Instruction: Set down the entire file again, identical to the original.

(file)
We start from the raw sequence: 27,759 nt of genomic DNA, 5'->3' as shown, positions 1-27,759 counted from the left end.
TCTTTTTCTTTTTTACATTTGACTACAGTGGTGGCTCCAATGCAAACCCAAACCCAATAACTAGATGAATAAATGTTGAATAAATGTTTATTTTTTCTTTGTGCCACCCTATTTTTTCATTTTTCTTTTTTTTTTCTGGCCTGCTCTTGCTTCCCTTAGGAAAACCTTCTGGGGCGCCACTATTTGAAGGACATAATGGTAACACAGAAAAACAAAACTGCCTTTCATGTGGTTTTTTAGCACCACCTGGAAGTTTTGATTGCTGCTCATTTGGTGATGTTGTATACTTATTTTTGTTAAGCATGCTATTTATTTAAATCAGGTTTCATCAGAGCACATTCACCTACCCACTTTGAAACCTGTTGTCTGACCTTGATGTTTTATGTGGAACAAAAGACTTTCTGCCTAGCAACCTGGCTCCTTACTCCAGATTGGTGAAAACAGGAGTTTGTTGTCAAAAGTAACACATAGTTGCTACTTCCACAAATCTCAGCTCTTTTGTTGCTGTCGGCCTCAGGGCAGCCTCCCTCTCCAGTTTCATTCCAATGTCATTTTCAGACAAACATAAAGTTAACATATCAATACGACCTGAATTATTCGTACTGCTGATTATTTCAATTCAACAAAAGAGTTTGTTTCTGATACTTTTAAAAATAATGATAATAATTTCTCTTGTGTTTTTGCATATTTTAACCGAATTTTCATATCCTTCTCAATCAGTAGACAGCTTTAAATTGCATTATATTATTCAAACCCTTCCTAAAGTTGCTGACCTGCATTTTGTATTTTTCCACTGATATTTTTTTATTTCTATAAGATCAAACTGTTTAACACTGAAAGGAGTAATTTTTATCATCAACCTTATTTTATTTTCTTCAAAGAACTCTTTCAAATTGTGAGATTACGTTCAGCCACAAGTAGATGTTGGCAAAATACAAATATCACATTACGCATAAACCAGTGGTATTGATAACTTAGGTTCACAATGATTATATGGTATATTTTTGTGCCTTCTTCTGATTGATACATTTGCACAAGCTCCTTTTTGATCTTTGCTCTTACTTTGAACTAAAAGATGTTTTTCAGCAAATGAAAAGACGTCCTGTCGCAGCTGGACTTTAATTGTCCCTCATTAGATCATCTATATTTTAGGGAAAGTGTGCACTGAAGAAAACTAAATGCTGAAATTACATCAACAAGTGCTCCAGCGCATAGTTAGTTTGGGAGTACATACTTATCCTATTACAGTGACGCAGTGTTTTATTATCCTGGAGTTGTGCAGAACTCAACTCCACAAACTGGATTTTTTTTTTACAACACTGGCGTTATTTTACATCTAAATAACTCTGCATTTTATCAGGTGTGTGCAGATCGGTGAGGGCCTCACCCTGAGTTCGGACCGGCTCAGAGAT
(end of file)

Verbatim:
We start from the raw sequence: 27,759 nt of genomic DNA, 5'->3' as shown, positions 1-27,759 counted from the left end.
TCTTTTTCTTTTTTACATTTGACTACAGTGGTGGCTCCAATGCAAACCCAAACCCAATAACTAGATGAATAAATGTTGAATAAATGTTTATTTTTTCTTTGTGCCACCCTATTTTTTCATTTTTCTTTTTTTTTTCTGGCCTGCTCTTGCTTCCCTTAGGAAAACCTTCTGGGGCGCCACTATTTGAAGGACATAATGGTAACACAGAAAAACAAAACTGCCTTTCATGTGGTTTTTTAGCACCACCTGGAAGTTTTGATTGCTGCTCATTTGGTGATGTTGTATACTTATTTTTGTTAAGCATGCTATTTATTTAAATCAGGTTTCATCAGAGCACATTCACCTACCCACTTTGAAACCTGTTGTCTGACCTTGATGTTTTATGTGGAACAAAAGACTTTCTGCCTAGCAACCTGGCTCCTTACTCCAGATTGGTGAAAACAGGAGTTTGTTGTCAAAAGTAACACATAGTTGCTACTTCCACAAATCTCAGCTCTTTTGTTGCTGTCGGCCTCAGGGCAGCCTCCCTCTCCAGTTTCATTCCAATGTCATTTTCAGACAAACATAAAGTTAACATATCAATACGACCTGAATTATTCGTACTGCTGATTATTTCAATTCAACAAAAGAGTTTGTTTCTGATACTTTTAAAAATAATGATAATAATTTCTCTTGTGTTTTTGCATATTTTAACCGAATTTTCATATCCTTCTCAATCAGTAGACAGCTTTAAATTGCATTATATTATTCAAACCCTTCCTAAAGTTGCTGACCTGCATTTTGTATTTTTCCACTGATATTTTTTTATTTCTATAAGATCAAACTGTTTAACACTGAAAGGAGTAATTTTTATCATCAACCTTATTTTATTTTCTTCAAAGAACTCTTTCAAATTGTGAGATTACGTTCAGCCACAAGTAGATGTTGGCAAAATACAAATATCACATTACGCATAAACCAGTGGTATTGATAACTTAGGTTCACAATGATTATATGGTATATTTTTGTGCCTTCTTCTGATTGATACATTTGCACAAGCTCCTTTTTGATCTTTGCTCTTACTTTGAACTAAAAGATGTTTTTCAGCAAATGAAAAGACGTCCTGTCGCAGCTGGACTTTAATTGTCCCTCATTAGATCATCTATATTTTAGGGAAAGTGTGCACTGAAGAAAACTAAATGCTGAAATTACATCAACAAGTGCTCCAGCGCATAGTTAGTTTGGGAGTACATACTTATCCTATTACAGTGACGCAGTGTTTTATTATCCTGGAGTTGTGCAGAACTCAACTCCACAAACTGGATTTTTTTTTTACAACACTGGCGTTATTTTACATCTAAATAACTCTGCATTTTATCAGGTGTGTGCAGATCGGTGAGGGCCTCACCCTGAGTTCGGACCGGCTCAGAGAT